Nikon D750 at ISO 1,600
Fuji X-T1 at ISO 1,600

The APS-C-sensored Fujifilm is able to hold its own very well against the full-frame Nikon here at ISO 1600. Noise is well-controlled from both cameras (though, indeed, slightly lower in the Nikon). Differences in fine detail is a little difficult to call, given the big resolution difference, though both cameras are stellar performers at this ISO sensitivity. As for the fabric, the Fuji is clear winner for the red fabric, though it struggle more than the Nikon at the pink.


Nikon D750 versus Pentax K3 at ISO 1,600

Nikon D750 at ISO 1,600
Pentax K3 at ISO 1,600

At ISO 1600, we can see the advantage that a full-frame sensor can have at higher ISOs. The Nikon D750 displays less noise, more fine detail and handles our notoriously difficult fabric swatches much better than the Pentax K-3.


Nikon D750 versus Sony A7 at ISO 1,600

Nikon D750 at ISO 1,600
Sony A7 at ISO 1,600

While the A7 appears to display less noise than the D750 at ISO 1600, it also shows more evident noise reduction processing at its default setting. The NR processing of the Sony affects the fine detail in places like the mosaic and fabric swatches, while the Nikon's ISO 1600 image looks much more natural.


Today's ISO 3,200 is yesterday's ISO 1,600, so below are the same crops at ISO 3,200.

Nikon D750 versus Nikon D810 at ISO 3,200

Nikon D750 at ISO 3,200
Nikon D810 at ISO 3,200

Like the previous comparisons of these cameras, both here at ISO 3200 are again very similar -- and similarly very good -- despite the resolution disparity. Noise is very low from both cameras at default NR strength, and fine detail is still very crisp with only minor degradation from NR processing. The D810 is still able to produce a slightly better leaf pattern on the red fabric and handles the pink fabric a bit better as well.


Nikon D750 versus Canon 5D Mark III at ISO 3,200

Nikon D750 at ISO 3,200
Canon 5D Mark III at ISO 3,200

Another mixed comparison here at ISO 3200. The Canon 5D Mark III shows slightly less noise in the shadows than the Nikon D750, while the Nikon's mosaic crop looks more natural where the Canon's looks a bit mottled due to NR processing. The Canon also shows a more defined pattern in the red fabric, though it struggles more at the pink fabric than the Nikon.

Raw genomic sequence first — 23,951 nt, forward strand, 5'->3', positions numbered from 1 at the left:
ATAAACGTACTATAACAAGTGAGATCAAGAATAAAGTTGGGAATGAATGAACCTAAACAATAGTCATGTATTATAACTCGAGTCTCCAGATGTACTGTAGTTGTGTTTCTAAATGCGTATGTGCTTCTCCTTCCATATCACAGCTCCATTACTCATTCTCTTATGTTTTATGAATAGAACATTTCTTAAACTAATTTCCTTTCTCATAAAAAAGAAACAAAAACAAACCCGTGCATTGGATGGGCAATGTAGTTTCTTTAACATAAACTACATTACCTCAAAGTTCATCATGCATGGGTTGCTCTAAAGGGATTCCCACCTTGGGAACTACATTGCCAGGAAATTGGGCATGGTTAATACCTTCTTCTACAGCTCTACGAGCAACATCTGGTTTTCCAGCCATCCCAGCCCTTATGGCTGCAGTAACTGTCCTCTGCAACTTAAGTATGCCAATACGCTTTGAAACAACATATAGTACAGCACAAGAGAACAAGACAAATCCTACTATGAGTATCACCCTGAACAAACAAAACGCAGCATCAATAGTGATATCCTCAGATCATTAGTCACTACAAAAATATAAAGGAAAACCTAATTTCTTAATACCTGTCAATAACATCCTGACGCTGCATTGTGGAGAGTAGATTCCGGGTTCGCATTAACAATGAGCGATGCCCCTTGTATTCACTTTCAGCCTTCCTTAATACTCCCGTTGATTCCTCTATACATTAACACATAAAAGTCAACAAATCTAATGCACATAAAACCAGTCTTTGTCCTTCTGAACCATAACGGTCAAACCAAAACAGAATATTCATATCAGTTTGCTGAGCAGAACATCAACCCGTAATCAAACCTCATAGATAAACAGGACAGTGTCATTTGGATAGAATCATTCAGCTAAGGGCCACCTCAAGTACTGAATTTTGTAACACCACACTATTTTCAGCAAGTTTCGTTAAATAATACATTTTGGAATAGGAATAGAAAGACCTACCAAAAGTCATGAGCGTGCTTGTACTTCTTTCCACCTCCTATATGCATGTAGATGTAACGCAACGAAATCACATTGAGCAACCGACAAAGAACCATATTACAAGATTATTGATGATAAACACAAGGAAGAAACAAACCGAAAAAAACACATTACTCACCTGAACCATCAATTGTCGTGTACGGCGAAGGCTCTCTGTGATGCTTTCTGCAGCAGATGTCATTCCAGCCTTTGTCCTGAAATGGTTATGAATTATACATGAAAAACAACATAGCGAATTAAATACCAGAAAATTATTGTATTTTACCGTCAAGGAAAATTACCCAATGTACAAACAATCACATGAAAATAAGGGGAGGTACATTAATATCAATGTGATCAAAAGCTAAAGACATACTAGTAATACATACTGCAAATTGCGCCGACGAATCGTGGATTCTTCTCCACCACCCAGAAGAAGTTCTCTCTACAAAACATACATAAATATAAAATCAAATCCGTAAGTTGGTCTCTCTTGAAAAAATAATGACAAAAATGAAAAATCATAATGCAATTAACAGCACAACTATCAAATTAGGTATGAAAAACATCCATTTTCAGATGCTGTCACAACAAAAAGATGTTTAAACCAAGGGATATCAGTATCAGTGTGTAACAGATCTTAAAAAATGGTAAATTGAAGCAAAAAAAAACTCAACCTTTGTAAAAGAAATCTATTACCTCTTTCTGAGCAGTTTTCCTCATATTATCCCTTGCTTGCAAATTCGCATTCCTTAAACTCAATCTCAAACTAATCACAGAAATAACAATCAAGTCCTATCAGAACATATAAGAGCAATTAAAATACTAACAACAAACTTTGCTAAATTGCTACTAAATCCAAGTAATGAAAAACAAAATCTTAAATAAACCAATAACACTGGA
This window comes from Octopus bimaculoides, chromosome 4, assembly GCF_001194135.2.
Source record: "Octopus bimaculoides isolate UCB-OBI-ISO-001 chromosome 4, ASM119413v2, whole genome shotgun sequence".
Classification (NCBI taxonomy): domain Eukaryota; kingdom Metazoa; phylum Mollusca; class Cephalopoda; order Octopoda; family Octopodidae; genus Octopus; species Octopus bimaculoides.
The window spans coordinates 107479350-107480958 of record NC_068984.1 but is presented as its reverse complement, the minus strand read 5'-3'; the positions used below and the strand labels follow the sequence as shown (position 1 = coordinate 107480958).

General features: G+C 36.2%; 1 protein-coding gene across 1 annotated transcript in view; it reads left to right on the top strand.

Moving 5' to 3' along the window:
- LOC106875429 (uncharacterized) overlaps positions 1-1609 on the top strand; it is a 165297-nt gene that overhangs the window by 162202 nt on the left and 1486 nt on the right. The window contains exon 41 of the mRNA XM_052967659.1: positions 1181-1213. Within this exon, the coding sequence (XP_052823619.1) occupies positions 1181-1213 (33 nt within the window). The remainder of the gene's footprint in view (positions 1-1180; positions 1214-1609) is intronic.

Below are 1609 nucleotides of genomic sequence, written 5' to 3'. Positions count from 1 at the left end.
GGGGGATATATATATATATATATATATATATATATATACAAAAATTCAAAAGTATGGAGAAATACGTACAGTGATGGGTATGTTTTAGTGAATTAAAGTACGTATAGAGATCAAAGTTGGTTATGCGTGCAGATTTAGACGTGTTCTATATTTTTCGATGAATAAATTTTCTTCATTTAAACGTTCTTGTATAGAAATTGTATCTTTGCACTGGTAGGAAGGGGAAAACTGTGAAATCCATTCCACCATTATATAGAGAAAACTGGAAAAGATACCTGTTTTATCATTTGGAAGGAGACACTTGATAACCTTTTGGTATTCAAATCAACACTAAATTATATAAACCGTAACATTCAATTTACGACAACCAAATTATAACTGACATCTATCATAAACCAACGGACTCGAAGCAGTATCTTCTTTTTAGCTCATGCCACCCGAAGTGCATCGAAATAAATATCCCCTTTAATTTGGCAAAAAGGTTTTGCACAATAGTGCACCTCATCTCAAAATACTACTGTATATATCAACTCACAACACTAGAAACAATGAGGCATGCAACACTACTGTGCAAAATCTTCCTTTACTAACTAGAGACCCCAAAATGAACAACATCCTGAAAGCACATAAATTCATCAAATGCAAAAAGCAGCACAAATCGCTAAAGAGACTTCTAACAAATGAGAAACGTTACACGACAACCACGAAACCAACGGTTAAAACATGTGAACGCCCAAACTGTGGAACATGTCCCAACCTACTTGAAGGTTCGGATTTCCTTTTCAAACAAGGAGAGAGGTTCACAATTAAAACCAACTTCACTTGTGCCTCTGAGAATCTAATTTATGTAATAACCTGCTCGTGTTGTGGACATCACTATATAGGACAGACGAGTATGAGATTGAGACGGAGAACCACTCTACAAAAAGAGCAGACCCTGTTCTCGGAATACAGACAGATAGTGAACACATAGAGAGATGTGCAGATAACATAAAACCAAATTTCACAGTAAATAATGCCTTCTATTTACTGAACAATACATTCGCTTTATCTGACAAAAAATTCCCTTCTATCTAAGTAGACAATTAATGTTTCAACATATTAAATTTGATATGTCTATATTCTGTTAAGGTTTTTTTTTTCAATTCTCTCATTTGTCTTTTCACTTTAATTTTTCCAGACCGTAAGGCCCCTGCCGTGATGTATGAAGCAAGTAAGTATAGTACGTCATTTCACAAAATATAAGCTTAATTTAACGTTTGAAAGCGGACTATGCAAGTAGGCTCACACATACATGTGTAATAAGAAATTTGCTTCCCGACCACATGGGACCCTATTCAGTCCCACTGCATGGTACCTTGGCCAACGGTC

Nikon D750 versus Fuji X-T1 at ISO 3,200

Nikon D750 at ISO 3,200
Fuji X-T1 at ISO 3,200

The Fuji X-T1 is displaying its high ISO performance here, and is definitely able to hang with the "big boys" of the full-frame world. Fine detail from both cameras look very clean, crisp and natural even at ISO 3200. Even on the red fabric, the X-T1 is still able to produce the leaf pattern while the Nikon struggles. The D750, however, produces more detail in the pink fabric.


Nikon D750 versus Pentax K3 at ISO 3,200

Nikon D750 at ISO 3,200
Pentax K3 at ISO 3,200

While the K-3 is able to produce a good amount of fine detail at ISO 3200 -- especially in the mosaic crop -- the D750 comes out on top in terms of lower noise, better detail and better handling of the fabric swatches.


Nikon D750 versus Sony A7 at ISO 3,200

Nikon D750 at ISO 3,200
Sony A7 at ISO 3,200

It's evident here that the A7 has stronger default noise reduction processing. It does well to remove lots of noise, while the D750 shows a subtle film grain-like noise pattern in the shadows. The A7's NR processing, nevertheless, affects fine detail somewhat, particularly in the mosaic and pink fabric, which have taken on a stronger mottled appearance.


Detail: Nikon D750 versus Nikon D810, Canon 5D Mark III, Fuji X-T1, Pentax K3 and Sony A7.

Nikon
D750

ISO 100
ISO 3,200
ISO 6,400
Nikon
D810

ISO 64
ISO 3,200
ISO 6,400
Canon
5D Mark III

ISO 100
ISO 3,200
ISO 6,400
Fujifilm
X-T1

ISO 200
ISO 3,200
ISO 6,400
Pentax
K-3

ISO 100
ISO 3,200
ISO 6,400
Sony
A7

ISO 100
ISO 3,200
ISO 6,400
Detail comparison. High-contrast detail is also important, pushing the camera in different ways, so we like to look at it, too. At base ISO, the Nikon D750, along with the other cameras here, displays sharp, crisp high contrast detail, but as the ISO rises, it's quite clear that the two APS-C cameras are at a disadvantage. The D750 maintains very high image quality at higher ISOs on high contrast details. though the D810 and A7 take top honors in this table.

 

Nikon D750 Print Quality

Overview: Excellent prints at 30 x 40 inches and above for all ISOs up to 400; an impressively large 24 x 36 inches at ISO 800; and acceptable prints are viable at all ISOs with ISO 51,200 topping out at 4 x 6 inches.

Canon PRO-1000 Printer ImageISO 50/100/200/400 images easily allow for prints at 30 x 40 inches or larger. Despite the range of ISOs here, the prints all look practically indistinguishable and all displaying crisp, sharp detail and excellent colors.

ISO 800 prints safely top out at 24 x 36 inches. We saw a very slight drop in fine detail when looking really closely. Prints at 30 x 40 could work in certain situations, especially for wall display. Noise at this ISO is very low, even in the shadow areas.